Transgender Archer Banned from Women’s Archery in Texas

By Brodie SwisherApril 19, 20225 Comments

Don’t mess with Texas. You’ve probably heard the slogan before. But it also seems like solid advice when it comes to archery traditions in Texas as well. 

An archer by the name of KellyJeanne Pyne claims transgender status and recently entered a Senior Women’s freestyle event at the Texas Field Archery Association’s Indoor State Tournament.

Pyne squeaked out the win by just one point ahead of runner-up, Linda Culwell. Pyne felt good about the win. 

“It felt like I had achieved something, and then that was rapidly taken away,” says Pyne.

Man Claiming Transgender Banned From Women's Archery In Texas
KellyJeanne Pyne has been denied the opportunity to compete in women's archery in Texas as a transgender competitor. Photo: KXAN News/Will DuPree

Unfortunately for Pyne, following the victory, three legitimate female archers submitted official protests of the win. The protests objected to Pyne competing in the women’s events. 

What was Pyne’s response to the protest? 

Pyne argues that there is no physical advantage in play. 

“The aim comes from your mental game – can you sit there and focus on that pin or on that dot and keep it in the center until the shot breaks?” Pyne said. “That’s your mental game. It really comes down to a mental game and practice.”

Pyne’s argument sounds simple enough. But let’s look at the facts. Pyne is a biological man. Compare most any men’s score on the archery range to the women’s, and you’ll see there is an obvious difference in ability between men and women. 

Just look at the Vegas Shoot, the most prestigious indoor archery event in the world. Terry Ragsdale was the first to shoot a perfect 900 score back in 1985. There’s only a few archers each year that push through all the  pressure to accomplish this feat and join this exclusive club. To join the 900 Club, archers must shoot 90 perfect arrows in the 4cm wide 10-ring over three days of cut-throat competition. Look through the records, and you’ll find a long list of male shooters in the club. Look for the ladies, and you’ll find 10. There is a difference. 

This message found on Reddit gives a good rebuttal to Pyne’s claim that there’s no physical advantage for men over women.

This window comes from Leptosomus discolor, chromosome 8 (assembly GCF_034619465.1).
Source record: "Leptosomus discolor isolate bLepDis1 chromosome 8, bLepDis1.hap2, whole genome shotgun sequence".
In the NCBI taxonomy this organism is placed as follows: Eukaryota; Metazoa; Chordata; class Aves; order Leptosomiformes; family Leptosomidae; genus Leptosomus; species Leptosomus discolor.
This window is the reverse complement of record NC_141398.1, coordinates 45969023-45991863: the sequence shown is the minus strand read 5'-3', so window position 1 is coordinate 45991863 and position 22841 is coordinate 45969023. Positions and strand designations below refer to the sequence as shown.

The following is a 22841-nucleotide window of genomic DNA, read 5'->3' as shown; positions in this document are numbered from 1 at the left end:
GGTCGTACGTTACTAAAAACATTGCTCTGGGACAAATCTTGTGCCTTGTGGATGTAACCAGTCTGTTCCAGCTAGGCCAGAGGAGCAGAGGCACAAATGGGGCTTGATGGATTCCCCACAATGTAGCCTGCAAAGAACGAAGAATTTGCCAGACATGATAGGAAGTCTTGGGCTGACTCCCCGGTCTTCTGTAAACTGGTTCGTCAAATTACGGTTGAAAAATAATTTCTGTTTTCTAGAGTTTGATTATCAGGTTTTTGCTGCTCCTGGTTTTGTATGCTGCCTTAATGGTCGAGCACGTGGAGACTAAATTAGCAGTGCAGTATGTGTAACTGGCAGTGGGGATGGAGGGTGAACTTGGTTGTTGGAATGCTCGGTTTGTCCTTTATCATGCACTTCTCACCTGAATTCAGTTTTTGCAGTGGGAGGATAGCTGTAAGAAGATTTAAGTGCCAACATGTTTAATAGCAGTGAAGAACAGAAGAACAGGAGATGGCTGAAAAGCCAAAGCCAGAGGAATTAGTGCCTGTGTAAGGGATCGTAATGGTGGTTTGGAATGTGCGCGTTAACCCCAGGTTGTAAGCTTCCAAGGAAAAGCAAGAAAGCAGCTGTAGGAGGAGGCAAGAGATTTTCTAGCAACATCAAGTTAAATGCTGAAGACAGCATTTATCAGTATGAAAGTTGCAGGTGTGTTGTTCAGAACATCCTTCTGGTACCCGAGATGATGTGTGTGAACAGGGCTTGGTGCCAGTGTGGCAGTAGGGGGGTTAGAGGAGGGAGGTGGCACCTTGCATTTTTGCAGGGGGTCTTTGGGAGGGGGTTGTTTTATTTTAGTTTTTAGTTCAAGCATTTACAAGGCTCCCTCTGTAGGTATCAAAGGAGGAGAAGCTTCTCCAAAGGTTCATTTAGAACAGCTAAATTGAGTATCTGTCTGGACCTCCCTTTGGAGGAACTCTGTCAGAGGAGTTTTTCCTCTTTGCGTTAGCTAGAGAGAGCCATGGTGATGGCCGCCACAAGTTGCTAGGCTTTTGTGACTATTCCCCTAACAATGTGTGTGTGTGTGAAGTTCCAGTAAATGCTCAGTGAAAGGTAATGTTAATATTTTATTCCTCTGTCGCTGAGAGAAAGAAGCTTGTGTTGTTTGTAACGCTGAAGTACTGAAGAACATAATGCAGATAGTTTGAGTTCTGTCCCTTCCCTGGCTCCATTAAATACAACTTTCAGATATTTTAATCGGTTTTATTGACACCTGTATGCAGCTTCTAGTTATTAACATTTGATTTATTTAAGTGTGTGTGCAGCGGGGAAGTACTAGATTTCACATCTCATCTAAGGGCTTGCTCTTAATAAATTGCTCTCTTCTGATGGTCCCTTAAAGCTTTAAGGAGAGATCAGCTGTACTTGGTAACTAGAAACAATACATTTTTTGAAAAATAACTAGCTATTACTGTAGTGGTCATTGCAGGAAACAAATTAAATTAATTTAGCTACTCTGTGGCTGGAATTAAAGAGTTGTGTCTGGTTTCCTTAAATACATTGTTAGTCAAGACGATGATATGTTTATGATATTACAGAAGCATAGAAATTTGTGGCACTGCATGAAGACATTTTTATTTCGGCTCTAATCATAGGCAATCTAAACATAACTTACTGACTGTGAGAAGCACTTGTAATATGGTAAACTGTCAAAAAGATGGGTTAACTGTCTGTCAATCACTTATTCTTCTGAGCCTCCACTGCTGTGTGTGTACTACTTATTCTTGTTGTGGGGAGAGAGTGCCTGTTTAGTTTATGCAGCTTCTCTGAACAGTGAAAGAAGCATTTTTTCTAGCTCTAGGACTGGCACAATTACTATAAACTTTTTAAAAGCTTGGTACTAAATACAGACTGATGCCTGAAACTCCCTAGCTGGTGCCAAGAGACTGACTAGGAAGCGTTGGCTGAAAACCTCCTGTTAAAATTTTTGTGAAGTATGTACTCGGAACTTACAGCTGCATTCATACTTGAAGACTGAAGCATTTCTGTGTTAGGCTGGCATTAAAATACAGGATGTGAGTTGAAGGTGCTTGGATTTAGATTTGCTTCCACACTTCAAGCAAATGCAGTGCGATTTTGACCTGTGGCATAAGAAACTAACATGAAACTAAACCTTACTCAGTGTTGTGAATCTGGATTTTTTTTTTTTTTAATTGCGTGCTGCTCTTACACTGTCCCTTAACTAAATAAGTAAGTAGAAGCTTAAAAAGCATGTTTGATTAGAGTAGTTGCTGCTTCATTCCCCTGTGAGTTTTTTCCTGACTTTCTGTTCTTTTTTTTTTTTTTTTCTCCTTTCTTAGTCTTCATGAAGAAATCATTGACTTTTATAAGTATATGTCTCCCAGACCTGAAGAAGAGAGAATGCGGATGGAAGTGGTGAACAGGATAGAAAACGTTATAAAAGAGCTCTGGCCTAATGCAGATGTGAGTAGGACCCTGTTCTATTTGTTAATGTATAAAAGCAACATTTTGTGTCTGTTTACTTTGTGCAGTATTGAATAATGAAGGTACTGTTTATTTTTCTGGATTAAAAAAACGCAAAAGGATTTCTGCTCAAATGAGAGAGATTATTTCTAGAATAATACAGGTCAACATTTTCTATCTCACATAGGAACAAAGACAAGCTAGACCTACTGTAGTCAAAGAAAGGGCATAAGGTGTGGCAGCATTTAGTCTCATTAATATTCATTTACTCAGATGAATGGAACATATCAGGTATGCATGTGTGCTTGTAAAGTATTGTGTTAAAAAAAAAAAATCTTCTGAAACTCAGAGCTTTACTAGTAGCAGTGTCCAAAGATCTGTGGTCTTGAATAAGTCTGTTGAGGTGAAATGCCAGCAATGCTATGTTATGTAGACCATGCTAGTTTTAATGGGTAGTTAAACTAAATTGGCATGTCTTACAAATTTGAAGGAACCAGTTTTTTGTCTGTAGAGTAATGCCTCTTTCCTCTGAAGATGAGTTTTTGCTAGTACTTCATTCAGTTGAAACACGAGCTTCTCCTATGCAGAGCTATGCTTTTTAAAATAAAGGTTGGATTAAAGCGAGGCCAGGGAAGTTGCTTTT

Men and women compete separately in individual archery competition because men’s scores are typically higher. For example, the new WRs are 700 (male) and 673 (female).

This is in large part due to the men having higher arrow speeds. Higher speed leads to higher scores because higher arrow speed = less wind interference + more forgiveness for form mistakes. As such, men don’t have to account for the wind as much or be as precise with their movements. 

So how do men get this higher arrow speed? Two major reasons:

  • longer arms = longer draw length (basically how far you can pull back the bow)

  • stronger muscles = able to handle higher draw weight (basically how much force the arrows leaves the bow with)

So in conclusion, different physiologies require different categories.

According to KXAN News, the TFAA named four people to a protest committee, which spent three weeks looking into the complaints and finally emailed its decision to Pyne on April 5. The group decided unanimously Pyne was ineligible to receive the titles of TFAA Senior Female Freestyle Shooter of the Year and State Champion. They also ruled transgender archers could no longer participate in women’s events, but could still vie for men’s titles.

The committee’s three-page decision read, “In the event transgender male to female athletes are allowed to compete as women, the TFAA Protest Committee fears that in 20 years, all female records, in all sports may be held by transgender people, and no female records will be held by biological women. How is that fair to women?”

The report went on to say that Texas competition records show “men setting higher records in nearly every division and style of archery.” They also wrote they compared the scores of the archers at the most recent Olympic Games, and those showed the women would have failed to win a medal if they faced the men.

“This additional evidence supports the TFAA Protest Committee decision, that a ‘level playing field’ would not exist if Pyne was permitted to compete as a female,” the committee’s report read.

We reached out to several ladies on the pro archery tournament trail to get some feedback on their thoughts on the situation, but did not hear back regarding the matter. 

A big congrats to the Texas Field Archery Association for their stand on keeping things fair between male and female archers in Texas. 

What are your thoughts on this issue? Comment below and let us know what you think. 

Brodie Swisher
Brodie Swisher is a world champion game caller, outdoor writer, seminar speaker and Editor for Bowhunting.com. Brodie and his family live in the Kentucky Lake area of west Tennessee.
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